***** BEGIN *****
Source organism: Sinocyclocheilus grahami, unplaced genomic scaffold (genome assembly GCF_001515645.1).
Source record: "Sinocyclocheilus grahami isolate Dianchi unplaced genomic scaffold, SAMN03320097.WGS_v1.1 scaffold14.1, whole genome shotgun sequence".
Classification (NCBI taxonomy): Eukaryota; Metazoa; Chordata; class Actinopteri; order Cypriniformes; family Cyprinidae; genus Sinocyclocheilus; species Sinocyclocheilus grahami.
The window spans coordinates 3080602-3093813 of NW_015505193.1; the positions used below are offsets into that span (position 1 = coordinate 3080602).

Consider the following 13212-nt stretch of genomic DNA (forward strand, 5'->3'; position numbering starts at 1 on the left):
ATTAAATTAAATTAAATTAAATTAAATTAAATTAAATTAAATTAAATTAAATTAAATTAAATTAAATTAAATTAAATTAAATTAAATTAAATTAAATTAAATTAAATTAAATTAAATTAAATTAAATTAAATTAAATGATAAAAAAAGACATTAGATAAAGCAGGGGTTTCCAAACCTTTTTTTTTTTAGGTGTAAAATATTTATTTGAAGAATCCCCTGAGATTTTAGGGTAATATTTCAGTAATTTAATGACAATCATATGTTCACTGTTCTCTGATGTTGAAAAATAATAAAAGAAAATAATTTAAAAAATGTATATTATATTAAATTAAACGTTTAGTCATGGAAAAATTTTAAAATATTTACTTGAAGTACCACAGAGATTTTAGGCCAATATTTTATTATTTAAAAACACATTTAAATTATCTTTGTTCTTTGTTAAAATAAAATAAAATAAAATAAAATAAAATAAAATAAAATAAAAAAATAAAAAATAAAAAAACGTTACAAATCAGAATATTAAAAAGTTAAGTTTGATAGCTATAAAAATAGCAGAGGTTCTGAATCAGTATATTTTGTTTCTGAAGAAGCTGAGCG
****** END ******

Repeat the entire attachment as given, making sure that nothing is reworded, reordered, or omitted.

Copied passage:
Source organism: Sinocyclocheilus grahami, unplaced genomic scaffold (genome assembly GCF_001515645.1).
Source record: "Sinocyclocheilus grahami isolate Dianchi unplaced genomic scaffold, SAMN03320097.WGS_v1.1 scaffold14.1, whole genome shotgun sequence".
Classification (NCBI taxonomy): Eukaryota; Metazoa; Chordata; class Actinopteri; order Cypriniformes; family Cyprinidae; genus Sinocyclocheilus; species Sinocyclocheilus grahami.
The window spans coordinates 3080602-3093813 of NW_015505193.1; the positions used below are offsets into that span (position 1 = coordinate 3080602).

Consider the following 13212-nt stretch of genomic DNA (forward strand, 5'->3'; position numbering starts at 1 on the left):
ATTAAATTAAATTAAATTAAATTAAATTAAATTAAATTAAATTAAATTAAATTAAATTAAATTAAATTAAATTAAATTAAATTAAATTAAATTAAATTAAATTAAATTAAATTAAATTAAATTAAATTAAATTAAATGATAAAAAAAGACATTAGATAAAGCAGGGGTTTCCAAACCTTTTTTTTTTTAGGTGTAAAATATTTATTTGAAGAATCCCCTGAGATTTTAGGGTAATATTTCAGTAATTTAATGACAATCATATGTTCACTGTTCTCTGATGTTGAAAAATAATAAAAGAAAATAATTTAAAAAATGTATATTATATTAAATTAAACGTTTAGTCATGGAAAAATTTTAAAATATTTACTTGAAGTACCACAGAGATTTTAGGCCAATATTTTATTATTTAAAAACACATTTAAATTATCTTTGTTCTTTGTTAAAATAAAATAAAATAAAATAAAATAAAATAAAATAAAATAAAAAAATAAAAAATAAAAAAACGTTACAAATCAGAATATTAAAAAGTTAAGTTTGATAGCTATAAAAATAGCAGAGGTTCTGAATCAGTATATTTTGTTTCTGAAGAAGCTGAGCG